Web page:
On Day 2 of our little press junket to Ontario, the sun came out, the birds sang, and we rode the new 160-horsepower BMW S1000XR ’til **** wouldn’t have it anymore. Okay, fine, we rode only ’til cocktail hour. On Day 1, though, it rained all day, the mosquitoes made the air hum at every stop, the roads were treacherous and I was very glad to be on the new R1200RS instead.
2015 BMW S1000XR First Ride Review
If the new XR is a pair of stiletto-heeled red pumps, the new RS is way closer to being your favorite pair of trusted hiking boots. Both bikes now sport advanced electronics that make them nearly foolproof even in sloppy conditions, but for me anyway, there’s something about BMW’s classic Boxer Twin that’s as comforting and reassuring as a home-thawed meal. Maybe it’s because I remember being at the launch of the first oil-head R1100RS a mere 22 years ago.
No more Telelever. The need for a bigger radiator after the switch to liquid cooling provided the necessary excuse to switch to a conventional fork.
Though not without their faults (most of which have been cured now that the clutch has been moved to the front of the engine), these things have served us well over the millennia as tourers, sport-tourers and sportbikes, long before we dreamed BMW would ever build anything like the K1600 or S1000RR. The beloved Boxer is what will always pop into my brain when somebody says BMW. There are motorcycles you have a fling with for a couple years who then trade you in for a better rider. Then there are motorcycles you establish a trusting, long-term relationship with. This BMW is one of the latter. The flat-Twin Boxer engine on the new R1200RS is the same DOHC unit that already powers the R1200GS, R1200RT and the new R1200R. BMW claims 125 horsepower at 7750 rpm and 92 lb-ft of torque at 6500 rpm (which worked out to 108.7 rear-wheel hp at 7800 and 77.6 lb-ft at 6600 rpm on the 2015 R1200GS Adventure we dynoed here.) Compared to the engines on the GS, GS Adventure and RT, BMW says the RT should have a bit more low-rev torque thanks to a different airbox.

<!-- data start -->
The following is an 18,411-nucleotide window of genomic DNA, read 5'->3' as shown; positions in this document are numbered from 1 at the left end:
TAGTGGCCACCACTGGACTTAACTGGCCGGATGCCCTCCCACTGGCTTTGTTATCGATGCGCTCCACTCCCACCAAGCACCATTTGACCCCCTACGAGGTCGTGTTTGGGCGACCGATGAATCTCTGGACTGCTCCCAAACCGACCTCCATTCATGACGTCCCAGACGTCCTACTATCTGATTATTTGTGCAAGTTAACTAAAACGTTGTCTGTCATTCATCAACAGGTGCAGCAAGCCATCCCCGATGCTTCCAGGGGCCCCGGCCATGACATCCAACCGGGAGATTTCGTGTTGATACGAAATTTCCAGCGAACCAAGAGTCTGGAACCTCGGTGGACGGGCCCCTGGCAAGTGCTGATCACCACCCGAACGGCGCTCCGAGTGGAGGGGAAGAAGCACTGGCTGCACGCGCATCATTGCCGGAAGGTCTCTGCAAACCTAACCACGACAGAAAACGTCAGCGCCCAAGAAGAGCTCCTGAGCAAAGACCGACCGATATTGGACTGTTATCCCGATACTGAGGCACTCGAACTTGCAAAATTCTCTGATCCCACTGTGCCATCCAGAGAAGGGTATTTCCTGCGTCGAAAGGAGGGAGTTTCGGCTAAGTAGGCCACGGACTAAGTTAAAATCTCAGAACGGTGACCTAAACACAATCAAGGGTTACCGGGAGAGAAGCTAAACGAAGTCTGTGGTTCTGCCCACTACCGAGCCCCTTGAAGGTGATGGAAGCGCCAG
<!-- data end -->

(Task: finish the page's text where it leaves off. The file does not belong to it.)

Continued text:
And with these bikes, it’s all about the torque. If the RS doesn’t have the 160-hp, 11,000-rpm top end of the XR, BMW says the 1170cc Twin at least makes 9 more lb-ft of torque, 92 lb-ft at 6500 rpm instead of the XR’s 83 at 9250. For some reason, the RS feels considerably more substantial at first sit than the XR (must be those two cylinders jutting out), but BMW says the RS is only 18 pounds heavier – 520 to 502. So even though the XR feels way sportier and more hyperactive, the reality is that the RS can probably match it step for step right up to a speed beyond which you should never ride on the public roads anyway. Maybe even down dirt roads, too, since the RS has almost as much suspension travel as the XR – 5.5 inches versus 5.9 at both ends (under a seat whose standard height is 0.8-inch lower, at 32.3 inches).
It’s called a Boxer, kids, because the pistons move in and out together, like a boxer jabbing his fists outward to warm up. On the road, it produces the reassuring drone of a trusty aircraft engine.
The new RT is very much like the new R1200R I got to sample last December (when it also rained), the most obvious difference being the addition of a half fairing. Early RS drawings looked a little top-heavy/buxom, but the final design looks really proportional to my eye, and nicely downplays the downdraft intake tracts of the new Boxer that are a little too prominent on the naked, R version.
The windshield’s in low here, but snaps up a few inches into a high position. Its design, and that of the fairing and its winglets, produce nice, smooth airflow in either position.
Instead of the naked bike’s handlebar, the RS gets a pair of clip-ons stuck into a tricky forged deal attached to the top clamp, and instead of the R’s sit-up-straight ergonomics, the RS pulls its rider an inch or two forward and lower into the cockpit, though the footpegs and delicious seat feel like they’re in the same place as before. Where the R is aimed slightly more at urban use, the RS is designed to also serve as an all-weather long-range sport-tourer, to cross over into R1200RT territory.